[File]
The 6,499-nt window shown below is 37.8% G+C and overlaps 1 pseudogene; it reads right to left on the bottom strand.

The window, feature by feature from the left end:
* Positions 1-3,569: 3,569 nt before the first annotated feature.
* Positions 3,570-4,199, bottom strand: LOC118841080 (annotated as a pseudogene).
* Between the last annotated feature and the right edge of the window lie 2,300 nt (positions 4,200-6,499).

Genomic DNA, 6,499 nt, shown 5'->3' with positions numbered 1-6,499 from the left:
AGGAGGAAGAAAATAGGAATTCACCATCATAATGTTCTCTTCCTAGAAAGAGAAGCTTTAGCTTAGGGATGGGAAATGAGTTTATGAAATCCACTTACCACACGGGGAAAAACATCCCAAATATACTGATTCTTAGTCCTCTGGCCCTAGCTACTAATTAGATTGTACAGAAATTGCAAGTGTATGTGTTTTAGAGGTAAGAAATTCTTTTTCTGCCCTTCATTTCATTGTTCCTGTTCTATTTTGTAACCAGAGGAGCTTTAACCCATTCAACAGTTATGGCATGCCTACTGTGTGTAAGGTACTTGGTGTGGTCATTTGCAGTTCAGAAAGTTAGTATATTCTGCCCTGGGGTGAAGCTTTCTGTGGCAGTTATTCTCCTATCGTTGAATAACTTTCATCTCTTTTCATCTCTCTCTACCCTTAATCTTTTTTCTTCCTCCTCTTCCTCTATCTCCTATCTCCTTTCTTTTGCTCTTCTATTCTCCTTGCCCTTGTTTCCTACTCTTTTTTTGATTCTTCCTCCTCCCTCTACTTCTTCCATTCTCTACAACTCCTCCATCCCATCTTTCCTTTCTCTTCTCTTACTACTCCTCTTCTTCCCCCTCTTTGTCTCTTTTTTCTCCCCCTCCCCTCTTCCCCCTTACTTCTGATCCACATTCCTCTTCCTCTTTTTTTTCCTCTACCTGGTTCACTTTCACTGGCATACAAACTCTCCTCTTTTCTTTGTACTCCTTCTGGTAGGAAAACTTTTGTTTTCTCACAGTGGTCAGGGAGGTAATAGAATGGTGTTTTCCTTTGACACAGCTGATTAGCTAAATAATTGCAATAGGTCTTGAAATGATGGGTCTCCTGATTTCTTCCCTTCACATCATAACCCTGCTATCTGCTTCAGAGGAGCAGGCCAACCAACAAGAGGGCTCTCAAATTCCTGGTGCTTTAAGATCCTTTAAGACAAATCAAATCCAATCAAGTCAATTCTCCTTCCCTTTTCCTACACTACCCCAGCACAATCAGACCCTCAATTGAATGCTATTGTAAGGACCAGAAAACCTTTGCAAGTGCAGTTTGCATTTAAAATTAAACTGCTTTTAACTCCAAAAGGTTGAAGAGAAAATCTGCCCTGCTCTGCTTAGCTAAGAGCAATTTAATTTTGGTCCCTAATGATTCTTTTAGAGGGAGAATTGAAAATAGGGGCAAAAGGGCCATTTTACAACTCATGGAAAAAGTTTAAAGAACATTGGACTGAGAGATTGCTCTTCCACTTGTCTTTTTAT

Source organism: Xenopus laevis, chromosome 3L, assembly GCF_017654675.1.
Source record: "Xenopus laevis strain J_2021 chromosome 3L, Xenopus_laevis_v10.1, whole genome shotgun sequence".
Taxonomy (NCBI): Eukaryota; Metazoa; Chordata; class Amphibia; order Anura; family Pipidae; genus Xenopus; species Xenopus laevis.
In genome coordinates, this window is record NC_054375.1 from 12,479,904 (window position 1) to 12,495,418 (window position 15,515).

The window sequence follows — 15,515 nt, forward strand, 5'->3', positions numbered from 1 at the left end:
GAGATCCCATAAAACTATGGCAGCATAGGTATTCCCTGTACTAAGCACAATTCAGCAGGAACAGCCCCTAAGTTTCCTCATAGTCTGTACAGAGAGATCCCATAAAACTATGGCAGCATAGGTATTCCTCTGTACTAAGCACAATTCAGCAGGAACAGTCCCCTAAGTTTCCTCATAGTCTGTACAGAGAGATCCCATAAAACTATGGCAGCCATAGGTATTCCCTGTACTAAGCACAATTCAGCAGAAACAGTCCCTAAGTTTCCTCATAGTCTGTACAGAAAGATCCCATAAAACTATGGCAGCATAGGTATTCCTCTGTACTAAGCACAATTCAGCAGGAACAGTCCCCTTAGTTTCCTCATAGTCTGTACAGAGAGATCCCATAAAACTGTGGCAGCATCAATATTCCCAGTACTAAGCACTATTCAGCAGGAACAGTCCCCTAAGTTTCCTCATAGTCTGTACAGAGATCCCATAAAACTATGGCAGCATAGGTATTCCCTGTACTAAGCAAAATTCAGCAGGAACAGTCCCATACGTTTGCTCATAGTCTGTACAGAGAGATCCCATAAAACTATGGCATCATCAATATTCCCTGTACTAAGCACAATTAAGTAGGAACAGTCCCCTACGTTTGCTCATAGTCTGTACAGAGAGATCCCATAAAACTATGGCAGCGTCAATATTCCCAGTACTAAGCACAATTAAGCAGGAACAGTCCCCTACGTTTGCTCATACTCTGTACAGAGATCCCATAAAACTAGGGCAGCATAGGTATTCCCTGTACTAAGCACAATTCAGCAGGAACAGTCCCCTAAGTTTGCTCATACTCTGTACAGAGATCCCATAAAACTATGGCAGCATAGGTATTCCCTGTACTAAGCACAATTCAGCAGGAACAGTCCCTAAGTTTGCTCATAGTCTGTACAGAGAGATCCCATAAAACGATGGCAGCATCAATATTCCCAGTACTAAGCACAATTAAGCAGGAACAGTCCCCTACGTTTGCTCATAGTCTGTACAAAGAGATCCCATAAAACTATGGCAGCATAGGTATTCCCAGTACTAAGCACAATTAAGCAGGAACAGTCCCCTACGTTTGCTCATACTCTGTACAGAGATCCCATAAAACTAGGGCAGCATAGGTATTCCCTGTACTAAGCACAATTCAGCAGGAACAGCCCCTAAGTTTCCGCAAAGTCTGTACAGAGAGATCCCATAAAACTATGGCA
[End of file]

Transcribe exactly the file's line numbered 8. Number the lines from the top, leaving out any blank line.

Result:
Source organism: Xenopus laevis, chromosome 3L, assembly GCF_017654675.1.